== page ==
– US ISM (+0.5 @ 53.7 v 54.0e) rises despite missing expectations with new orders (+0.6 @ 55.1) normalizing after recent volatility, production (+7.7 @ 55.9) recovering from a massive slide ytd, inventories (unch @ 52.5), deliveries (-4.5 @ 54.0), exports (+2.0 @ 55.5) &  employment (-1.2 @ 51.1)
[Effects of extreme winter weather still being worked-out; these data are a decent sign for US manufacturing, corroborating February durable goods’ indication of inventory oversupplies reductions, but shipments still need to pickup. See also: US ISM Non-manufacturing (Services) accelerates (+1.5 @ 53.1 v 53.3e)]

Settling the profit margin debate once and for all | Jesse Livermore (Philisophical Economics)
While today’s corporate net profit margins (13.5% in 3q13) are barely at record highs, a long term chart (starting 1947) shows them akin to levels from prior quasi-ZIRP environments (1948-49 & 1966-67).
Further, the record corporate profits/GDP is an insignificant indicator, because US businesses have a record amount of net income (40%) coming from foreign revenues.
[Jesse’s point is that we have to believe these wide margins won’t mean revert since they’ve persisted for so long, but there’s clearly an intuitive, inverse correlation to interest rates/disinflation.]

7 reasons to expect a 2014 boom in Capital Expenditures | FT Alphaville
Street analysts have been calling for a CapEx recovery every year since 2010, but it has failed to materialize.  Capital spending will boom in 2014 (est +5.5% vs +3.0 in 2013) for the following reasons:
1. Philly Fed’s Business Outlook Survey– 48.6% of businesses expect an increase in CapEx, highest since 2004 & up from 39.4% in 2013
2. Leading indicators– rising ISM new orders & business confidence
3. Bank lending- C&I demand is increasing with credit standards & pricing relaxing [Previously]
4. Aging capital stock– US structures are the oldest they’ve been since 1964; equipment since 1995; software since 1983 [Previously: The truth about old capital goods]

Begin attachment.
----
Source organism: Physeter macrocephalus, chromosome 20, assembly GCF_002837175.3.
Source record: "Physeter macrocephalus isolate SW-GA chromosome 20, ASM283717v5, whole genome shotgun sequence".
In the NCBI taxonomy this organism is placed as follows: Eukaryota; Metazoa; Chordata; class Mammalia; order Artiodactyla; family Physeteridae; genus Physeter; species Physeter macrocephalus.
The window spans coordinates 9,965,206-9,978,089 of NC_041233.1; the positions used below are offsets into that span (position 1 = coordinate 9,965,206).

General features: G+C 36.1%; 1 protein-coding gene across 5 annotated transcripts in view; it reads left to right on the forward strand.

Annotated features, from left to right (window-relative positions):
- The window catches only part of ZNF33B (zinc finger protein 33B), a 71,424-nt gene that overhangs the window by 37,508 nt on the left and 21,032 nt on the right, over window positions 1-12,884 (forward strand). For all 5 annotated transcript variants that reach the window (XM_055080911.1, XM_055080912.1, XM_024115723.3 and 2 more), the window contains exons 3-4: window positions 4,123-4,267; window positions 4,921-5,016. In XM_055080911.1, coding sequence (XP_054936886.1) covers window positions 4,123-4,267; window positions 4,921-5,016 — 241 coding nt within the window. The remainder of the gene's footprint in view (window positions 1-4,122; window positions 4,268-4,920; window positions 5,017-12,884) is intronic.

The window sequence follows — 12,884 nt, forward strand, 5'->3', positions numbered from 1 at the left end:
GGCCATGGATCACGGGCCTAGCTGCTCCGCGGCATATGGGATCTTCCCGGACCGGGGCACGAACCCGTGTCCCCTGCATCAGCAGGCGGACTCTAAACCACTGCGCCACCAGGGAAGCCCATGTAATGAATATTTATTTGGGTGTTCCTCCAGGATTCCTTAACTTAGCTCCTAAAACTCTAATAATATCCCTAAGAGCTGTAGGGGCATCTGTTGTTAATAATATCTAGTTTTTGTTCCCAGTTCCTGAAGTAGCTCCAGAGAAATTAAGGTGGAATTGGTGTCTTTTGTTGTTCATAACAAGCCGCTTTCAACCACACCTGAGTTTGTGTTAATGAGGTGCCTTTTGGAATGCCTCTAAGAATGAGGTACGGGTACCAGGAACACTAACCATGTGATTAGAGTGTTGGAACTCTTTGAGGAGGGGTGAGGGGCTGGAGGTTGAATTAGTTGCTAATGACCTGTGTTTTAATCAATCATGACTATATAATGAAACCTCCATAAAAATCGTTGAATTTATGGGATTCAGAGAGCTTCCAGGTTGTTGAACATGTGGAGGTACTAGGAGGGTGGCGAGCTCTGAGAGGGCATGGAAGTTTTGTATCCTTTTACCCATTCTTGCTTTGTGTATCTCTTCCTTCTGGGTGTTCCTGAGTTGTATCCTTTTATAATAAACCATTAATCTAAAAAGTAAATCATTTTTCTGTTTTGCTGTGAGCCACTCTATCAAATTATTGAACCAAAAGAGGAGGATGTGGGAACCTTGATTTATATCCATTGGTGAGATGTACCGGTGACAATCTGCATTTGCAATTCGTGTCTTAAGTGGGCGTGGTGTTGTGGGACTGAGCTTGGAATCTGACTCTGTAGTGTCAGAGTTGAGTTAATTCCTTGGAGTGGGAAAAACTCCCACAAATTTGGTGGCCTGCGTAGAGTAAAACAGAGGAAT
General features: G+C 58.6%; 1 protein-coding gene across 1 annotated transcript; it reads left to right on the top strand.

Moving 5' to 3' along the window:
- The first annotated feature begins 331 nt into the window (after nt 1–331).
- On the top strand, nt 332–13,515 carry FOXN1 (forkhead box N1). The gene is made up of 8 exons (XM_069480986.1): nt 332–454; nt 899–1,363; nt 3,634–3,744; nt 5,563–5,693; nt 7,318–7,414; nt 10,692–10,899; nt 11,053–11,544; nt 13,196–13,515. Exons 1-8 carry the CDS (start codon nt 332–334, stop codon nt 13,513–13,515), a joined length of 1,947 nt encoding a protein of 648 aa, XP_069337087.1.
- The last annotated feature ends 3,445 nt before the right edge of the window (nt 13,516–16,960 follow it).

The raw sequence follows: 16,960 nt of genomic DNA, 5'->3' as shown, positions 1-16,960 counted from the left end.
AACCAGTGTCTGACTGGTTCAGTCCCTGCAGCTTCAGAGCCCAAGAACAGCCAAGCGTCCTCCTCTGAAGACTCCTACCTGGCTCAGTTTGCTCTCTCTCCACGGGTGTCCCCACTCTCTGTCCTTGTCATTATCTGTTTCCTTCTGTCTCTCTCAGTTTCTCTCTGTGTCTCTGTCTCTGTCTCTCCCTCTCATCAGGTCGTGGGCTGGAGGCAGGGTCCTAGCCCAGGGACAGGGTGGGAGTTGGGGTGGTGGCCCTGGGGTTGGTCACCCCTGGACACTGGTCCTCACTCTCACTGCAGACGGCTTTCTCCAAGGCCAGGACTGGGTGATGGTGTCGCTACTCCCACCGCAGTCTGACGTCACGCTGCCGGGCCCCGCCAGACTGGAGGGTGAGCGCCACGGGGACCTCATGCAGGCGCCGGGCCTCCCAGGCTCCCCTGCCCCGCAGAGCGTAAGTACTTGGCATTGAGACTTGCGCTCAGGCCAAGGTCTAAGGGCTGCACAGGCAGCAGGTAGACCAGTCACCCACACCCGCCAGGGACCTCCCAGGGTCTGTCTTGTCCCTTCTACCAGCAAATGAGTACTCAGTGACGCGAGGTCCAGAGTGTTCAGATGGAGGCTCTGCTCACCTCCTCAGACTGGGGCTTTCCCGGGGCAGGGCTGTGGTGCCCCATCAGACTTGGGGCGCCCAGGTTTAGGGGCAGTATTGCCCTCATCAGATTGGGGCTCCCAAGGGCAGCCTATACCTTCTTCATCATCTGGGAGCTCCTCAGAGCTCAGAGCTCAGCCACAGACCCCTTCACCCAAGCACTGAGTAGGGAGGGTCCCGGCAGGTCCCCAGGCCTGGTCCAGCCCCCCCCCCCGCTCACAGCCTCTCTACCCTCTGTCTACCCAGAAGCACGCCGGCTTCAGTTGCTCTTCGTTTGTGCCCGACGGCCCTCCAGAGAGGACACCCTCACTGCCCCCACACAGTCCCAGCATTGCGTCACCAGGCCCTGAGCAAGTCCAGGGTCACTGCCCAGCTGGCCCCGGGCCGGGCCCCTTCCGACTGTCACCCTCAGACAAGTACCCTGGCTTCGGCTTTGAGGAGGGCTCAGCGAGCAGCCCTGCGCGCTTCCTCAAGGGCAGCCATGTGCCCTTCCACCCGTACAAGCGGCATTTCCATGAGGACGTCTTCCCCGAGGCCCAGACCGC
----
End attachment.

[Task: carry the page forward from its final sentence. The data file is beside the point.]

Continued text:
5. Capex fundamentals– CapEx/sales & CapEx/assets are historically low; market value of assets is high relative to replacement cost
6. Tailwinds– geopolitical uncertainty has ebbed
7. Productivity growth– deceleration in corporate efficiency
[Previously: Durable goods (February 2014) & Waning CapEx is structural]

NYSE margin debt & balances: More unanimous records (February 2014) | Doug Short (dshort.com)
– Gross nominal margin debt (+3.2% @ $466B) kept rising to another alltime high
– Real margin debt also increased to a 3rd-consecutive alltime high in excess of 7/2007′s prior record
– Net margin balances (-$177.5B debit) still reaching alltime lows, shattering even the Tech Bubble’s former record (-$123B) and crushing 2007 & 2011 pre-correction lows
[Incredible margin boom continues despite $SPX’s January/February 7%+ drawdown; March’s data will be interesting, after institutional cash was raised during the geopolitical tension around Russia/Ukraine’s Crimean conflict, then rumors of hedge funds getting margin calls amidst this momo selloff; given margin debt’s unfathomable highs and its historical correlation to SPX, this single variable may cause the market’s first correction since 2011 (19.4% drawdown); I’m watching retail participation in hopes of a handoff, although it’s unlikely to be a smooth transition.]
#Bearish #Euphoria


  1. […] Gallup poll of Americans’ view of the stock market shows “irrational non-exuberance,” with only 46% thinking equity investment is a good idea and 50% calling it a bad idea — both nowhere bear historical extremes […]

  2. […] single variable has the market flirting with its first correction since 2011 (-19.4% drawdown), as expected, but May's data should show more material retracement.] #Bearish #Lagging […]

  3. Update re: Chinese fiscal stimulus…

    China explores bond buying in first hint of QE | Ambrose Evans-Pritchard (The UK Telegraph)

  4. […] you hear after a market crashes, making it seem so obvious that there was a bubble. [Previously: Outdated method of calculating petroleum reserves, Energy checks boxes on bubble checklist & Energy bubble?] $XOP $IEO $OIH $XLE […]